‘Sound’, as defined by the Merriam-Webster dictionary, is the “mechanical radiant energy that is transmitted by longitudinal pressure waves in a material medium (such as air) and is the objective cause of hearing” (1).
Today, I took part in the extra credit Physical Chemistry Seminar by professor Andrew Pelling. When I first saw the title of the presentation, I assumed that I would encounter several concepts that I already knew about. However, I was in for a surprise!
I’m really glad to have the incentive to take part in these workshops. While I knew before that they existed, I never took part in them, but now that i participate in them, I get the chance to learn about so many fascinating things that intelligent and accomplished individuals achieve in their fields.
I recently purchased a keyboard and I wanted to try out some different sounds while playing the same line on my keyboard. The same device is capable of producing such a wide variety of vibrations, so I wanted to experiment with them and see how they resonated with me and my playing.
I started with traditional piano, playing the song as the composer originally intended. The arpeggios sounded natural and flowey. I've played it with this sound many times, and it felt comfortable to play.
For this assignment, I took a walk around Westwood near the ice cream shop Saffron & Rose. The farther I walked from the shopping center, the closer I got to a residential neighborhood, and in that neighborhood was more nature compared to the shopping center.
I once saw an NCIS episode in which a blind character could detect one of the detective’s emotional state, just based on a tiny change in his voice. The detective was surprised how she essentially figured out his facial expression and emotions without seeing him, and she replied that blind people could hear better. I was very interested in how blindness could indeed be compensated for in a way by having other senses become more sensitive to stimuli.
In this week’s lecture, we learned about different types of rhythms, sounds, and frequencies within our body. We explored topics like the circadian rhythm, brain waves, heart rhythm, and sound frequencies that we could hear. Circadian rhythms are 24-hour cycles that are part of the body’s internal clock that runs in the background for our essential functions and processes.
Something that deeply resonated with me from lectures was the concept of noise bleaching in our oceans. I’ve always imagined these large bodies of water to be an ecosystem thriving in silence. When I jump into a pool, I am instantly muffled from the bustling that occurs above water level. I derived great joy from the brief escapism, so for as long as I could long my breath, I would swim along the pool floor.
I currently live in a studio apartment in Westwood with my sister and another roommate. So one thing that I have noticed is that there is constantly some kind of sound or noise happening in the apartment. Whether it is the microwave, the food sizzling on the stove, the kettle heating up, or the clicks of the keyboards on our computers, there is always some kind of noise or rhythm everyday.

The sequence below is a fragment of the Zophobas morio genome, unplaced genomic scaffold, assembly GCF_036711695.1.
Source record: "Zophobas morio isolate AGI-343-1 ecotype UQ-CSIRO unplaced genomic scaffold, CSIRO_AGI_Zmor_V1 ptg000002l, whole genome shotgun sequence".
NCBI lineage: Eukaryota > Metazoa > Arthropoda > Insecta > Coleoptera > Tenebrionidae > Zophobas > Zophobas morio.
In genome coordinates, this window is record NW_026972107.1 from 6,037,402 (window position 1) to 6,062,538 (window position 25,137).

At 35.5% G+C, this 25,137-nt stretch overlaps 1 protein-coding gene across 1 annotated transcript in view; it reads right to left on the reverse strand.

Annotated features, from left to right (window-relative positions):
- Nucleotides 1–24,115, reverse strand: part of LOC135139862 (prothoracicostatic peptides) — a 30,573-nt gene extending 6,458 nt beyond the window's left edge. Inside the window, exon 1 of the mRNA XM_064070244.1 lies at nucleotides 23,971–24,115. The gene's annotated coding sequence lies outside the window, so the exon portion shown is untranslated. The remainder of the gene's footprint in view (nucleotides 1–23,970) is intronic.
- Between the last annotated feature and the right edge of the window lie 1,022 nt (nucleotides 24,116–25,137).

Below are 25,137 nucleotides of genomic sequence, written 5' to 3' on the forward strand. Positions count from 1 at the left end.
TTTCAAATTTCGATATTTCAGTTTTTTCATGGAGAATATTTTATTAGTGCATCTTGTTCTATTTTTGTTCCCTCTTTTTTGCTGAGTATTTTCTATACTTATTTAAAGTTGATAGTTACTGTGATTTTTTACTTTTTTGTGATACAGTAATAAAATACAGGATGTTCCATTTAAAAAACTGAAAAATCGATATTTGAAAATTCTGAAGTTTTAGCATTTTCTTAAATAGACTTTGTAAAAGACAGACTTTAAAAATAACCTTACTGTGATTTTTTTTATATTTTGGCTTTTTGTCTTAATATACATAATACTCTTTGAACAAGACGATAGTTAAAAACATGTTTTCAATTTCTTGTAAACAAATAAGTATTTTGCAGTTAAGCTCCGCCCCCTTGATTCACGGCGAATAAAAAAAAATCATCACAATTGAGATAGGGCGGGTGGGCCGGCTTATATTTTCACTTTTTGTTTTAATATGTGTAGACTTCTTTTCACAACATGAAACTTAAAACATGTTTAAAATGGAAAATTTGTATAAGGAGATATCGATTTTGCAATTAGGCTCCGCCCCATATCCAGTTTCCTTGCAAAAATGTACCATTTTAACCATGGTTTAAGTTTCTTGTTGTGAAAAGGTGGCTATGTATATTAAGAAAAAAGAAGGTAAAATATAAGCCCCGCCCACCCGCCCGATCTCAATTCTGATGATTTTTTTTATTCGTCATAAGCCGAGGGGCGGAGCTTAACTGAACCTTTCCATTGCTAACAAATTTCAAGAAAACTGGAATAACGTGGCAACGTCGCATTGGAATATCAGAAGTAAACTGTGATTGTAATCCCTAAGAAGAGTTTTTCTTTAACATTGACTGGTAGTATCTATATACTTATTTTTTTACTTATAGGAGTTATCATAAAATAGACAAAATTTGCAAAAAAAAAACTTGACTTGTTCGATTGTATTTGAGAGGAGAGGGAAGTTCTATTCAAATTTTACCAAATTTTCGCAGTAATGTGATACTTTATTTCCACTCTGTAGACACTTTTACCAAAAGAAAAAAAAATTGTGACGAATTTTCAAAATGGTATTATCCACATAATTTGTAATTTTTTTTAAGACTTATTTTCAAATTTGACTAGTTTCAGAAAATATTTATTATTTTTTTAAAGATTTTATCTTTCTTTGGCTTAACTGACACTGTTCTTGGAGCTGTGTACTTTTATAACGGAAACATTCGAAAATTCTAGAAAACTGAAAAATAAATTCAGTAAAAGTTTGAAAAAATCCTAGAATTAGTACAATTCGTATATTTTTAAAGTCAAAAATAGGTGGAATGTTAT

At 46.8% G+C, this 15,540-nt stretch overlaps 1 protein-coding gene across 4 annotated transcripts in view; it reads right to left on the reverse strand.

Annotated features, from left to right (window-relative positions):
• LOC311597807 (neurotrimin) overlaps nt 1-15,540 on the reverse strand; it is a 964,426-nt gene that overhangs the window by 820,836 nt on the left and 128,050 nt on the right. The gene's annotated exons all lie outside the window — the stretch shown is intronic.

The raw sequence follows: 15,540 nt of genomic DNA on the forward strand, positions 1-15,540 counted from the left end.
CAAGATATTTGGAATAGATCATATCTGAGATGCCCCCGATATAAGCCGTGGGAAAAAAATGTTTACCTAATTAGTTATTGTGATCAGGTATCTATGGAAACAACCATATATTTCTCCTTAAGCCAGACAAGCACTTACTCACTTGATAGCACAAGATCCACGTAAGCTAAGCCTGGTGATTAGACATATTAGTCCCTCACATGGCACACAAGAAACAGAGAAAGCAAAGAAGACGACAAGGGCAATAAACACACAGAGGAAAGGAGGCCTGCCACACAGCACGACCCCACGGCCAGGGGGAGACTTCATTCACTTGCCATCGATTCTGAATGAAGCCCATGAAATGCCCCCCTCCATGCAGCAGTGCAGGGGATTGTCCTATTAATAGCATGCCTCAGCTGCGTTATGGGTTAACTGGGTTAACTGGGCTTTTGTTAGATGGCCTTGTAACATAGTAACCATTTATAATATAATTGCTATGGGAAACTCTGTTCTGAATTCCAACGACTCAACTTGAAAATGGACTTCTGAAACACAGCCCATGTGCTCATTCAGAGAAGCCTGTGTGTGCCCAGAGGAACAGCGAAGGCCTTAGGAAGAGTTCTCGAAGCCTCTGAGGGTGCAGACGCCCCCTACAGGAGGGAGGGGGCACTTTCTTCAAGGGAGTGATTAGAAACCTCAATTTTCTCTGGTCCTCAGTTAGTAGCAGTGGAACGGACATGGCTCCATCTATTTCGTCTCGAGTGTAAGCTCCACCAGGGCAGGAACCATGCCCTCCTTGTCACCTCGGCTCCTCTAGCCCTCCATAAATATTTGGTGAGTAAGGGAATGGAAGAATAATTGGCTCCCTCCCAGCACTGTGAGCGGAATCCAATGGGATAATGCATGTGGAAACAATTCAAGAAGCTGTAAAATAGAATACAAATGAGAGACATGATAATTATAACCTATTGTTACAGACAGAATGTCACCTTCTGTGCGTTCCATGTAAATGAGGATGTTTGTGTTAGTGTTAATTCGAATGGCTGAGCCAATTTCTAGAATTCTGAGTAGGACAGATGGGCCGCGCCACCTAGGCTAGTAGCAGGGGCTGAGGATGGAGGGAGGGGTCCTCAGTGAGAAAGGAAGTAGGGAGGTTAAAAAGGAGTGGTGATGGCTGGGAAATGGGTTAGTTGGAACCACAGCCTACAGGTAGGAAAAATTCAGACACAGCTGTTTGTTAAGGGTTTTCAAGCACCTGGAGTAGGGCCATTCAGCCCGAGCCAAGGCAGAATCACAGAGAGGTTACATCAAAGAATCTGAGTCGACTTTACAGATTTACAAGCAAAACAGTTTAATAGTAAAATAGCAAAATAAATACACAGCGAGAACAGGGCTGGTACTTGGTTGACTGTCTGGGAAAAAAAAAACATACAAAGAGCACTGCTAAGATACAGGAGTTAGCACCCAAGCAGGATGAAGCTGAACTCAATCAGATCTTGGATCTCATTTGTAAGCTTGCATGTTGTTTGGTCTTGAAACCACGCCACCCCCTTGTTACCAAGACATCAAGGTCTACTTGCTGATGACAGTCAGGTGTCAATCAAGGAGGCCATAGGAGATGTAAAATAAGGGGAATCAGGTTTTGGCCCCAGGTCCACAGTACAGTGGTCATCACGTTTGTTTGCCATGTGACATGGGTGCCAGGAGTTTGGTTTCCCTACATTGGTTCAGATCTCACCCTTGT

In class we discussed noises in the form of a heartbeat (a connection to my anatomy course last quarter in which we needed to be able to analyze electroencephalograms, or EEGs), frequencies, vibrations, and the scale of a sound. As my life is constantly filled with music and exuberant voices, the sounds of walking in a bustling city, and birds chirping outside my window, I decided to focus a little bit more on the larger scale in order to dissect my life and the way it relates to the noises I constantly hear around me.
As a pianist, I feel like I’m quite attuned to sound, especially rhythm and harmonies in music. But I wanted to use this assignment to catalog sounds from ordinary, everyday life. I decided to go on a “sound walk”, similar to what we did for our serendipity expedition in Week 2 and mycomythology walk in Week 4, only this time with sound. I kind of created a sound map, using each interesting sound as my next destination.
Sound 1, Sunset Village:
This week made me consider noise and how my world is constructed around noise in a way I never had before. I've given some thought to how noise is used in movies and TV: a pounding heartbeat in medical dramas to amp up the tension, ominous minor-key music in thrillers. A recent horror movie I watched, Muted, in which the protagonist is deaf and to highlight how this impacted their experiences in the movie most of the movie was silent, made me especially conscious of how noise or the lack of noise impacts life and interactions.
In order to gather my recordings for my blog I recorded them using 'voice memos' on my phone - as such the quality is perhaps somewhat lacking, but I think it does the job well enough.
In class last week we not only talked about heartbeat and noise frequencies, we also discussed scale. In class we talked about sound on a small scale and how it relates to life and vibration so for my assignment I decided to use sound on a larger scale.
I had a hard time figuring out what audio to record for this blog. The concept of soundwaves is very complex, and as a musician, I rarely think of sound from a scientific perspective (except when I’m in physics class). Sound is everywhere, and if you really think about it, there is no such thing as silence. For instance, in John Cage’s famous 4’33”, the performer never touches a single key on the piano, yet the music produced from the piece is different every time.